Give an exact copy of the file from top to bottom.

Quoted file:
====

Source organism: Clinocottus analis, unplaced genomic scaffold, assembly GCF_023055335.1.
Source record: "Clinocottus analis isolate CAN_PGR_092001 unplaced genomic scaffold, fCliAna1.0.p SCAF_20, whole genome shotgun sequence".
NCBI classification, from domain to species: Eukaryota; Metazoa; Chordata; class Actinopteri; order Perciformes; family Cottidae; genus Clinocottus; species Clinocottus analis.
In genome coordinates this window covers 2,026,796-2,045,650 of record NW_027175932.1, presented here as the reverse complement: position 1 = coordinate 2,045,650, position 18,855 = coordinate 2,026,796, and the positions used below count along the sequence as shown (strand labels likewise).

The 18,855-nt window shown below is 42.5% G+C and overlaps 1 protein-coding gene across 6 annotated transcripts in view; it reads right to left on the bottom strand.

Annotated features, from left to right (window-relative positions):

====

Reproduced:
Source organism: Clinocottus analis, unplaced genomic scaffold, assembly GCF_023055335.1.
Source record: "Clinocottus analis isolate CAN_PGR_092001 unplaced genomic scaffold, fCliAna1.0.p SCAF_20, whole genome shotgun sequence".
NCBI classification, from domain to species: Eukaryota; Metazoa; Chordata; class Actinopteri; order Perciformes; family Cottidae; genus Clinocottus; species Clinocottus analis.
In genome coordinates this window covers 2,026,796-2,045,650 of record NW_027175932.1, presented here as the reverse complement: position 1 = coordinate 2,045,650, position 18,855 = coordinate 2,026,796, and the positions used below count along the sequence as shown (strand labels likewise).

The 18,855-nt window shown below is 42.5% G+C and overlaps 1 protein-coding gene across 6 annotated transcripts in view; it reads right to left on the bottom strand.

Annotated features, from left to right (window-relative positions):